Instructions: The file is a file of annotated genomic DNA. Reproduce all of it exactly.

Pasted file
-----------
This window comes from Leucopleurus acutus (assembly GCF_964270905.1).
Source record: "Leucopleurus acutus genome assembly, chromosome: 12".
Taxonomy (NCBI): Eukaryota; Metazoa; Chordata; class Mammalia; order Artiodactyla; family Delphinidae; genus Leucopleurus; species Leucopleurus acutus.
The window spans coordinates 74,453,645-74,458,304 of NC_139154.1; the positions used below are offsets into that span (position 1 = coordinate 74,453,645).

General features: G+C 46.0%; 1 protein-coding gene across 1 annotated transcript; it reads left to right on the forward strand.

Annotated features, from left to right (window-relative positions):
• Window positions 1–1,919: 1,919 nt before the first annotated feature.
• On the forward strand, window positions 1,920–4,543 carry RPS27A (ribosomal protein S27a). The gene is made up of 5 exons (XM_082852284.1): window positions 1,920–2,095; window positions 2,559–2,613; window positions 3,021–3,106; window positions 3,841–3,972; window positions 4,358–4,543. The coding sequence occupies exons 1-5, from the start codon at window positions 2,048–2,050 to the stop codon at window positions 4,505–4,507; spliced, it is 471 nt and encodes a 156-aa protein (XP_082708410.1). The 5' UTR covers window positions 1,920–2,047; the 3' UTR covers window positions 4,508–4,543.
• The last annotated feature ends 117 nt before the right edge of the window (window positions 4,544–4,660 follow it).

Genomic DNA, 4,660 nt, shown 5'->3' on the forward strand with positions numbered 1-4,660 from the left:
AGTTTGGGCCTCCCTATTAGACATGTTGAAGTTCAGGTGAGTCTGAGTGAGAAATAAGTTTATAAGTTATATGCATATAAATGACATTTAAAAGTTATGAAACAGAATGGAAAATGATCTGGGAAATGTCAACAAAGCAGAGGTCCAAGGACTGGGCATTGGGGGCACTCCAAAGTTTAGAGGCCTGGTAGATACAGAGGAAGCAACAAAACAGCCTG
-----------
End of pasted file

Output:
This window comes from Leucopleurus acutus (assembly GCF_964270905.1).
Source record: "Leucopleurus acutus genome assembly, chromosome: 12".
Taxonomy (NCBI): Eukaryota; Metazoa; Chordata; class Mammalia; order Artiodactyla; family Delphinidae; genus Leucopleurus; species Leucopleurus acutus.
The window spans coordinates 74,453,645-74,458,304 of NC_139154.1; the positions used below are offsets into that span (position 1 = coordinate 74,453,645).

General features: G+C 46.0%; 1 protein-coding gene across 1 annotated transcript; it reads left to right on the forward strand.

Annotated features, from left to right (window-relative positions):
• Window positions 1–1,919: 1,919 nt before the first annotated feature.
• On the forward strand, window positions 1,920–4,543 carry RPS27A (ribosomal protein S27a). The gene is made up of 5 exons (XM_082852284.1): window positions 1,920–2,095; window positions 2,559–2,613; window positions 3,021–3,106; window positions 3,841–3,972; window positions 4,358–4,543. The coding sequence occupies exons 1-5, from the start codon at window positions 2,048–2,050 to the stop codon at window positions 4,505–4,507; spliced, it is 471 nt and encodes a 156-aa protein (XP_082708410.1). The 5' UTR covers window positions 1,920–2,047; the 3' UTR covers window positions 4,508–4,543.
• The last annotated feature ends 117 nt before the right edge of the window (window positions 4,544–4,660 follow it).

Genomic DNA, 4,660 nt, shown 5'->3' on the forward strand with positions numbered 1-4,660 from the left:
AGTTTGGGCCTCCCTATTAGACATGTTGAAGTTCAGGTGAGTCTGAGTGAGAAATAAGTTTATAAGTTATATGCATATAAATGACATTTAAAAGTTATGAAACAGAATGGAAAATGATCTGGGAAATGTCAACAAAGCAGAGGTCCAAGGACTGGGCATTGGGGGCACTCCAAAGTTTAGAGGCCTGGTAGATACAGAGGAAGCAACAAAACAGCCTG